Here’s the state of the Pension Benefit Guaranty Corporation, a Federal government entity set up to insure union-negotiated pension plans.
Overall, the PBGC has total assets of $90 billion and total liabilities of $152 billion.
The multiemployer subset of that, the section of the PBGC that “guarantees” union-sponsored pension plans to which groups of companies belong, has total assets of $1.8 billion and total liabilities of $44 billion.
The single employer subset, the PBGC section that “guarantees” the pensions of individual companies, has total assets of $88 billion and total liabilities of $107 billion.
The reason for this is that what are being insured are not just any old pension plans, but defined benefit pensions in particular. Recall that these are the plans that guarantee a pensioner a set amount of money every month for life, regardless of how much money the pension plan actually has in it. Somebody has to make up the difference and make the payments, or the plan goes bust, and the pensioner gets nothing. With the PBGC, that guarantor is you and I: us taxpayers.
Of course, the PBGC proclaims that it has never taken a penny of taxpayer money, and that’s true. But the PBGC has never been in worse shape, either, and it’s deteriorating rapidly. Last year, the PBGC was in the hole only $36 billion, compared to this year’s $63 billion pit.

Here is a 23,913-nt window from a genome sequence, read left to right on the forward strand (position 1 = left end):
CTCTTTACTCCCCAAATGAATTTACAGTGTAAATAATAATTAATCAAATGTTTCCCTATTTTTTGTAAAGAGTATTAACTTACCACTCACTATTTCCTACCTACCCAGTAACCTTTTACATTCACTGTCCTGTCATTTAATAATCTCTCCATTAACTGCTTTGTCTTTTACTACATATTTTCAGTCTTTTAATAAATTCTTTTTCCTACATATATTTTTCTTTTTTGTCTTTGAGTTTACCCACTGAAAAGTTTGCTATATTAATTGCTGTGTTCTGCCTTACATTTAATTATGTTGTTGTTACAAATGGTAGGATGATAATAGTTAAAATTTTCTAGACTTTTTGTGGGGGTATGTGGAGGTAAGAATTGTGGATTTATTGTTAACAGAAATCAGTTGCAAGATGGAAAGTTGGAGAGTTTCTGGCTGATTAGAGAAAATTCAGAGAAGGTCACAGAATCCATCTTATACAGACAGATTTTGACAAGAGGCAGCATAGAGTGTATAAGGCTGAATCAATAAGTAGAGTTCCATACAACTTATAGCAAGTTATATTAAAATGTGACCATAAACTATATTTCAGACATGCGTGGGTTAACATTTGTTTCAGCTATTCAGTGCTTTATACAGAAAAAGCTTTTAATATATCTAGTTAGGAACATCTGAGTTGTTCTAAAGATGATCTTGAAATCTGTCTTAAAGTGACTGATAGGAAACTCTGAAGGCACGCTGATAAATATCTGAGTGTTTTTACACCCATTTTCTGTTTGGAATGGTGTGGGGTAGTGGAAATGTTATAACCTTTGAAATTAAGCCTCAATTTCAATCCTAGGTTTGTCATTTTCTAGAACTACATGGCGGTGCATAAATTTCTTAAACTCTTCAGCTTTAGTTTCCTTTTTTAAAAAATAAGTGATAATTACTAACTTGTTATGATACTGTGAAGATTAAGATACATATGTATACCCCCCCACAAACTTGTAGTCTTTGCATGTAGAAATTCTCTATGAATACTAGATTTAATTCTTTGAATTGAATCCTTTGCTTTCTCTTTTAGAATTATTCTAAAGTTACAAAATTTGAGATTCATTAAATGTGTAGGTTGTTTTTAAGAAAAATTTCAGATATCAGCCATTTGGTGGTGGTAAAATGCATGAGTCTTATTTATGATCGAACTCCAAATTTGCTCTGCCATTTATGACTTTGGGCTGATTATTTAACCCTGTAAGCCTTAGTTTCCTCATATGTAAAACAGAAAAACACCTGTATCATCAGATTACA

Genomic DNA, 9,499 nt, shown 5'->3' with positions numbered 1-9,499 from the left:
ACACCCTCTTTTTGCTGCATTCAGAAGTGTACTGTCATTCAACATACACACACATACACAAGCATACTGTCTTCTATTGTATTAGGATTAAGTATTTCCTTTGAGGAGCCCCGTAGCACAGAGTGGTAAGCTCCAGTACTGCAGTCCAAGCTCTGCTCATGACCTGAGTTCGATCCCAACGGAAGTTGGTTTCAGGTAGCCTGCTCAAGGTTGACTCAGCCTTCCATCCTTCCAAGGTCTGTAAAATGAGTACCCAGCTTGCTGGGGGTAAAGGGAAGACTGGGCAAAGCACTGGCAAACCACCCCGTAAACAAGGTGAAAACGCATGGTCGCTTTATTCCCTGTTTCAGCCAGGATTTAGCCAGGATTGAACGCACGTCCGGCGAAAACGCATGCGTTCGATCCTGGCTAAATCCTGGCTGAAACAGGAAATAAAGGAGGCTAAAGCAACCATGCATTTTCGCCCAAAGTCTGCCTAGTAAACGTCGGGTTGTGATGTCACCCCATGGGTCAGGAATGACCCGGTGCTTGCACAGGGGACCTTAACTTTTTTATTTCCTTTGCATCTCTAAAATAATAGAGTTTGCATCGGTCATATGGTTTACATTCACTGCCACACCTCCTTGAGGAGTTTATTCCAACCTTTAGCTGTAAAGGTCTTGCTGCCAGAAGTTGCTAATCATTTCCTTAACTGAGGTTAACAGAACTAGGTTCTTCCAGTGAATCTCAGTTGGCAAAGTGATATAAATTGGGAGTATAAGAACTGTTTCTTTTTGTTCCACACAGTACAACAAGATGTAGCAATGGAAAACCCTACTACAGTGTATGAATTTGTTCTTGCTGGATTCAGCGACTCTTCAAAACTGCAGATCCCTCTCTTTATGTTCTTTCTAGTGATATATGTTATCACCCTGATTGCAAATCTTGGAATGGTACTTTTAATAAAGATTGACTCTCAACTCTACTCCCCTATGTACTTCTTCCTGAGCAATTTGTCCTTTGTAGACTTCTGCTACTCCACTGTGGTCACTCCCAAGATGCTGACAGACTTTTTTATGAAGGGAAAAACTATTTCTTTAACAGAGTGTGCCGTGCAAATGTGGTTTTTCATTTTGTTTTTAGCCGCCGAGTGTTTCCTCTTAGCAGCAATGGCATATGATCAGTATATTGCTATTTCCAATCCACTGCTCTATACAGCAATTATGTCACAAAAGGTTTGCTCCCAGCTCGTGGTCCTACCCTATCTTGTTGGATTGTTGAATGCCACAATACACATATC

The PBGC also proudly proclaims its mission is to
encourage the continuation and maintenance of private-sector defined benefit plans.
Fine. Congress, as part of the budget bill it will pass next winter, should cut us taxpayers out of this corporation altogether. Congress should spin off the PBGC into a wholly private sector insurance corporation with no ties to the Federal government at all. Let the new company prosper or fail entirely on the private sector merits of encouraging and insuring private-sector defined benefit plans.